In Poe's short story "The Tell-Tale Heart," is the narrator crazy, and if so, is he guilty of murder?

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One of Edgar Allan Poe's most popular short stories is "The Tell-Tale Heart." The question of the narrator's sanity is not unusual especially because he begins his tale by insisting that he is not crazy!

TRUE!—NERVOUS—VERY, very dreadfully nervous I had been and am; but why will you say that I am mad? The disease had sharpened my senses—not destroyed—not dulled them.

The narrator insists he is not mad, but admits that he suffers from the disease of madness. His argument is that rather than being incapacitated in any way, his condition has improved his senses. This conclusion is based upon his insanity for logically one cannot be ill and be better off for it. However, he continues to insist that he is not crazy throughout the story.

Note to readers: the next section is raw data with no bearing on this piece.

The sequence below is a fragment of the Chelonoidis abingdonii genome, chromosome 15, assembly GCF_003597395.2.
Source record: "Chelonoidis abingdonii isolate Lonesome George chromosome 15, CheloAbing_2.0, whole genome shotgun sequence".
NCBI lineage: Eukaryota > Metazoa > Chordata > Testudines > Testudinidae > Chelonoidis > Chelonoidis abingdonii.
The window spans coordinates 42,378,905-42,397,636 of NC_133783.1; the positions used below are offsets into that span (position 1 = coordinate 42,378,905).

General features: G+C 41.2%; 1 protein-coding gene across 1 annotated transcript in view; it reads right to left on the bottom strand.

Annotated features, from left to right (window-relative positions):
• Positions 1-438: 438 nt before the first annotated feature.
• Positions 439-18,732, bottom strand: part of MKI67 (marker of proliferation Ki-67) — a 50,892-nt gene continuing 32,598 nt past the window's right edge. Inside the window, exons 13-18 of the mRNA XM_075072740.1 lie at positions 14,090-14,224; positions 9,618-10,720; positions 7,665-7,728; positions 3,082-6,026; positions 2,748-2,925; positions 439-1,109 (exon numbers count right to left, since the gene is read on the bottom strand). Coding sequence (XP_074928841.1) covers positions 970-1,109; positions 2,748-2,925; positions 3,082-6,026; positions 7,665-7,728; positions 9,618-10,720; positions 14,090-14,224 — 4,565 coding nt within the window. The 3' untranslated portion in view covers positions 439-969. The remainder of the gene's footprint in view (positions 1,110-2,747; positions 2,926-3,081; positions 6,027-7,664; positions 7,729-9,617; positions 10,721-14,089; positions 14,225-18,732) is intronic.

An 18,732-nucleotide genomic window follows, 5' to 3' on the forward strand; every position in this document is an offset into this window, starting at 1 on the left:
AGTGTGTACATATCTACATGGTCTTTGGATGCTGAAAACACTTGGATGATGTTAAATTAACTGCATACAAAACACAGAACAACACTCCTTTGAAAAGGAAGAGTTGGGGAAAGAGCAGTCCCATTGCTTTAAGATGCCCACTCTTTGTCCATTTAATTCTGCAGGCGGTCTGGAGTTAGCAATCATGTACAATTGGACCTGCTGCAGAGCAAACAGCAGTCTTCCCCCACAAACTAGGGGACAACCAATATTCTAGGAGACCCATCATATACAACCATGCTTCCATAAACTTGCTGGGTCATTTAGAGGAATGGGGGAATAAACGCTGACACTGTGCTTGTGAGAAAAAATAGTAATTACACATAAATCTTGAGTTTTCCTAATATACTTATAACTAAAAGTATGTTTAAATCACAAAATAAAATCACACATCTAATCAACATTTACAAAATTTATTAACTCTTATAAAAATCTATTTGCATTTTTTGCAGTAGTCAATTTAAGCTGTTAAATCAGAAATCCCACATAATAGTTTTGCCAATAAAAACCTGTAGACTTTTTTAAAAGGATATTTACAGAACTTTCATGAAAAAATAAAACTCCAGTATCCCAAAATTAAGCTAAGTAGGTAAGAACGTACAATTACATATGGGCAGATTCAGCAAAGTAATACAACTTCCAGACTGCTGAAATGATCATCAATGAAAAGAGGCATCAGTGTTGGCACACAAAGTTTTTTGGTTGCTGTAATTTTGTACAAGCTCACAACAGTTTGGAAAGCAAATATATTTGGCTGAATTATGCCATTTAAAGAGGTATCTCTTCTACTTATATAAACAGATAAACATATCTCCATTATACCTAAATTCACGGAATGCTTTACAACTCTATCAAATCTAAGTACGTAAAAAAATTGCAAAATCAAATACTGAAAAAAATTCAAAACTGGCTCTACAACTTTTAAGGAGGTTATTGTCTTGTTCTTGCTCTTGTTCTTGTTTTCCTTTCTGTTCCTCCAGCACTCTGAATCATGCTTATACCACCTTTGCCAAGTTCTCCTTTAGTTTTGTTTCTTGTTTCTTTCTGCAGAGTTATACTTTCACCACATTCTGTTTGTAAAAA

The one paragraph that seems to solidify not only his insanity but also his guilt is found below:

It is impossible to say how first the idea entered my brain; but once conceived, it haunted me day and night. Object there was none. Passion there was none. I...

(The entire section contains 1082 words.)

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